I have visited many countries as a foreign correspondent for CNN and Fox, but all my life I have been excluded from Indonesia, because of Suharto. Now that he is gone, I will be able to embrace my own heritage at last. And the man who overthrew my grandfather will take his place beside Pol Pot, Pinochet, Milosevic, Stalin, Idi Amin, Mao and all the other great murderers of their own people.
Chris Kline is an international print and broadcast journalist 


flyer168 said...

"Suharto: 'One of the greatest mass murderers of the 20th century'"

Just to share this...

"In my film Death of a Nation, there is a sequence filmed on board an Australian aircraft flying over the island of Timor. A party is in progress, and two men in suits are toasting each other in champagne. "This is an historically unique moment," says one of them, "that is truly uniquely historical."

This was Gareth Evans, Australia's then foreign minister. The other man was Ali Alatas, the principal mouthpiece of the Indonesian dictator General Suharto, who died yesterday.

The year was 1989, and the two were making a grotesquely symbolic flight to celebrate the signing of a treaty that would allow Australia and the international oil and gas companies to exploit the seabed off East Timor, then illegally and viciously occupied by Suharto.

The prize, according to Evans, was "zillions of dollars".

Beneath them lay a land of crosses: great black crosses etched against the sky, crosses on peaks, crosses in tiers on the hillsides. Filming clandestinely in East Timor, I would walk into the scrub, and there were the crosses. They littered the earth and crowded the eye.

In 1993, the foreign affairs committee of Australia's parliament reported that "at least 200,000" had died under Indonesia's occupation: almost a third of the population.

Yet East Timor's horror, foretold and nurtured by the US, Britain and Australia, was a sequel. "No single American action in the period after 1945," wrote the historian Gabriel Kolko, "was as bloodthirsty as its role in Indonesia, for it tried to initiate the massacre."

He was referring to Suharto's seizure of power in 1965-6, which caused the violent deaths of up to a million people..."

"...Kline mengaku dilahirkan dari rahim Rukmini Sukarno. Rukmini disebut salah satu anak Soekarno yang diasingkan pemerintahan Orde Baru dan bermukim di New York. Sang ibu merupakan penyanyi Opera yang namanya dikenal negara-negara barat.

Sebelum diasingkan negerinya sendiri, Rukmini sempat menikahi seorang aktor asal Amerika Serikat, Franklin Latimore Kline. Rukmini sempat divonis 14 tahun penjara serta denda 10.000 dolar Amerika karena dituduh menggelapkan dana negara 5,5 juta dolar Amerika.

Kline kini mengabdikan diri sebagai seorang wartawan. Dia telah berkeliling dunia. Salah satunya terlibat dalam peliputan invasi Amerika Serikat ke utara Irak.

”Saya adalah cucu dari pendiri Indonesia modern, Soekarno. Jenderal Soeharto telah mengkudeta dirinya dalam sebuah kup berdarah pada 1965 yang diam-diam dibantu secara antusias dengan AS, Inggris dan Australia,” tulisnya seperti dikutip dari Harian Independent..."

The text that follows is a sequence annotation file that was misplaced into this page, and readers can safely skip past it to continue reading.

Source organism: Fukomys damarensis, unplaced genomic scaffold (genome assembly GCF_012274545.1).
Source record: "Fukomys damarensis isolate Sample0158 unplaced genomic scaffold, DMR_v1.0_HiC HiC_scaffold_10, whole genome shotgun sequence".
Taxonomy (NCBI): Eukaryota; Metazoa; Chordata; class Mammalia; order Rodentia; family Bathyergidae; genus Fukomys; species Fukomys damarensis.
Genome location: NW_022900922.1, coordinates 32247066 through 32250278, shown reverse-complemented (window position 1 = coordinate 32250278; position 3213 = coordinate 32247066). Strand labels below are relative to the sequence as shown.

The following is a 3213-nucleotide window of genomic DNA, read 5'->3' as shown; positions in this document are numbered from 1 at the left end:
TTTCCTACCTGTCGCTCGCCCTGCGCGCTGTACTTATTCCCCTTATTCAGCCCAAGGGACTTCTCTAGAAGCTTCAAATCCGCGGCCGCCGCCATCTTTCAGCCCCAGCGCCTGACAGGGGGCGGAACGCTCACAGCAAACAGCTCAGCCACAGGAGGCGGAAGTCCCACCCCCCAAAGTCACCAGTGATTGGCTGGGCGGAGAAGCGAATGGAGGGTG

Cont'd Part 2...

flyer168 said...

"Suharto: 'One of the greatest mass murderers of the 20th century'"

Part 2...

Rukmini Sukarno

Rukmini Sukarno Kline (born around 1943) is a daughter of President Sukarno of Indonesia.

An opera singer, she lived in Rome in the 1960s. There, in the early 1960s, she met and married the American film actor Franklin Latimore Kline. Their son, Chris Kline, is a journalist.

Her husband once arranged a concert for her at Carnegie Hall, and dubbed it Fiesta Mundo (world party). Rukmini, who is claimed to speak eight languages fluently, sang songs from the various countries around the globe.

By the late 1970s, she was the sole owner of Frankenburg Import-Export Ltd., a Kansas corporation registered in Mexico as a middleman-supplier of steel products to that country.

In December 1978, Petroleos Mexicanos, "Pemex", Mexico's national oil company, accepted her bid to supply some 93,000 meters of steel oil field pipe, and in March 1979 forwarded Frankenburg-Kansas a purchase order requesting various types and quantities of pipe for which Pemex was willing to pay approximately $5.2 million.

In March 1986, she was convicted by a state court in Houston, Texas, of failing her fiduciary duties in brokering a deal between Pemex, Mexico's national oil company, and the Nissho-Iwai American Corporation. She was sentenced to 14 years in prison and fined $10,000 for misappropriating $5.5 million.

She was not in court to hear the outcome of the trial. A few days later, she surrendered to the authorities, turning herself in before a state district judge in Houston, Texas and saying she fled after the conviction because she panicked and became sick.

She is listed as a contributor to the presidential campaign of George H.W. Bush in 1987.

In July 1988, her appeal against the result of her suit against the Nissho-Iwai American Corporation was denied by the United States Court of Appeals for the Fifth Circuit. more from Wikipedia.."

You be the judge.

Anthony Loke sold our Data to China